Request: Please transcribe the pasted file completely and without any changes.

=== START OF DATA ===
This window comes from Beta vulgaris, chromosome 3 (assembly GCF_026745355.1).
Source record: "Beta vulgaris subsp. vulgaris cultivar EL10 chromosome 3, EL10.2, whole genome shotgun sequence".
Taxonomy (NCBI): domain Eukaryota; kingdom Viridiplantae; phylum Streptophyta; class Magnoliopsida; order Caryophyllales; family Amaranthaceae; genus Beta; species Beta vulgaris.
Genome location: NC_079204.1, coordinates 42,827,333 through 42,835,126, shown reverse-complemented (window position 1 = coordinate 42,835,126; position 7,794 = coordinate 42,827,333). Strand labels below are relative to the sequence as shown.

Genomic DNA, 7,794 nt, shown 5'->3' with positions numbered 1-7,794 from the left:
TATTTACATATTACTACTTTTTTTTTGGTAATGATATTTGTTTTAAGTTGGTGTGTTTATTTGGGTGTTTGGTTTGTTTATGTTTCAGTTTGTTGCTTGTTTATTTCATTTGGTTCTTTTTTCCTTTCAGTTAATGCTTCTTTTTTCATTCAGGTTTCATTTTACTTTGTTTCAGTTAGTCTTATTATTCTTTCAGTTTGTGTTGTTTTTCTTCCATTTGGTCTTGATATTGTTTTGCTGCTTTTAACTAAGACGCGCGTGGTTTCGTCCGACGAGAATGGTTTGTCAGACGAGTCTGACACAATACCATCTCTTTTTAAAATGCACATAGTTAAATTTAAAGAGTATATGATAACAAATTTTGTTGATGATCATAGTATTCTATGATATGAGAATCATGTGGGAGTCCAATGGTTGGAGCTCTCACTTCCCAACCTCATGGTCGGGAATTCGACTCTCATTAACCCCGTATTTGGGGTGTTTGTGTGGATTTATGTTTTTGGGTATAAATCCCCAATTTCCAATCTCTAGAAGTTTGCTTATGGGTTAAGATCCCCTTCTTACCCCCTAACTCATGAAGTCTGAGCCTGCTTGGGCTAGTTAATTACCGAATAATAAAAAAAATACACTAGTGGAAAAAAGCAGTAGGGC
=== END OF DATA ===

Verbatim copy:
This window comes from Beta vulgaris, chromosome 3 (assembly GCF_026745355.1).
Source record: "Beta vulgaris subsp. vulgaris cultivar EL10 chromosome 3, EL10.2, whole genome shotgun sequence".
Taxonomy (NCBI): domain Eukaryota; kingdom Viridiplantae; phylum Streptophyta; class Magnoliopsida; order Caryophyllales; family Amaranthaceae; genus Beta; species Beta vulgaris.
Genome location: NC_079204.1, coordinates 42,827,333 through 42,835,126, shown reverse-complemented (window position 1 = coordinate 42,835,126; position 7,794 = coordinate 42,827,333). Strand labels below are relative to the sequence as shown.

Genomic DNA, 7,794 nt, shown 5'->3' with positions numbered 1-7,794 from the left:
TATTTACATATTACTACTTTTTTTTTGGTAATGATATTTGTTTTAAGTTGGTGTGTTTATTTGGGTGTTTGGTTTGTTTATGTTTCAGTTTGTTGCTTGTTTATTTCATTTGGTTCTTTTTTCCTTTCAGTTAATGCTTCTTTTTTCATTCAGGTTTCATTTTACTTTGTTTCAGTTAGTCTTATTATTCTTTCAGTTTGTGTTGTTTTTCTTCCATTTGGTCTTGATATTGTTTTGCTGCTTTTAACTAAGACGCGCGTGGTTTCGTCCGACGAGAATGGTTTGTCAGACGAGTCTGACACAATACCATCTCTTTTTAAAATGCACATAGTTAAATTTAAAGAGTATATGATAACAAATTTTGTTGATGATCATAGTATTCTATGATATGAGAATCATGTGGGAGTCCAATGGTTGGAGCTCTCACTTCCCAACCTCATGGTCGGGAATTCGACTCTCATTAACCCCGTATTTGGGGTGTTTGTGTGGATTTATGTTTTTGGGTATAAATCCCCAATTTCCAATCTCTAGAAGTTTGCTTATGGGTTAAGATCCCCTTCTTACCCCCTAACTCATGAAGTCTGAGCCTGCTTGGGCTAGTTAATTACCGAATAATAAAAAAAATACACTAGTGGAAAAAAGCAGTAGGGC